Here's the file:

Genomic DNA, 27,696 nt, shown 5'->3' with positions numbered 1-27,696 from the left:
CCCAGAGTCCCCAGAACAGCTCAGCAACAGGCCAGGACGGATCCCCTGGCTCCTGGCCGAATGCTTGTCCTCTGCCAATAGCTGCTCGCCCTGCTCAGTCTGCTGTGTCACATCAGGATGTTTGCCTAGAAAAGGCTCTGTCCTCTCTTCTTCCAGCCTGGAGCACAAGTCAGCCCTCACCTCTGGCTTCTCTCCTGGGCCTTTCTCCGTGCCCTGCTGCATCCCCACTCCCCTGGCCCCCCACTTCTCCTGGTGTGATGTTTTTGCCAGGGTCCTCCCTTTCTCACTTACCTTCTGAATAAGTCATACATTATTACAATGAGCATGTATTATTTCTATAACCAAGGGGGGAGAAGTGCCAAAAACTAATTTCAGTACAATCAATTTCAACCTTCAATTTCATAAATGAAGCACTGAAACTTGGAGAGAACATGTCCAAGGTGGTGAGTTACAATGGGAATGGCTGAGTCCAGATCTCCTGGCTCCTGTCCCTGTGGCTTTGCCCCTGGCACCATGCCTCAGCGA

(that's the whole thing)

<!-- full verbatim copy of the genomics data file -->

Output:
Genomic DNA, 27,696 nt, shown 5'->3' with positions numbered 1-27,696 from the left:
CCCAGAGTCCCCAGAACAGCTCAGCAACAGGCCAGGACGGATCCCCTGGCTCCTGGCCGAATGCTTGTCCTCTGCCAATAGCTGCTCGCCCTGCTCAGTCTGCTGTGTCACATCAGGATGTTTGCCTAGAAAAGGCTCTGTCCTCTCTTCTTCCAGCCTGGAGCACAAGTCAGCCCTCACCTCTGGCTTCTCTCCTGGGCCTTTCTCCGTGCCCTGCTGCATCCCCACTCCCCTGGCCCCCCACTTCTCCTGGTGTGATGTTTTTGCCAGGGTCCTCCCTTTCTCACTTACCTTCTGAATAAGTCATACATTATTACAATGAGCATGTATTATTTCTATAACCAAGGGGGGAGAAGTGCCAAAAACTAATTTCAGTACAATCAATTTCAACCTTCAATTTCATAAATGAAGCACTGAAACTTGGAGAGAACATGTCCAAGGTGGTGAGTTACAATGGGAATGGCTGAGTCCAGATCTCCTGGCTCCTGTCCCTGTGGCTTTGCCCCTGGCACCATGCCTCAGCGA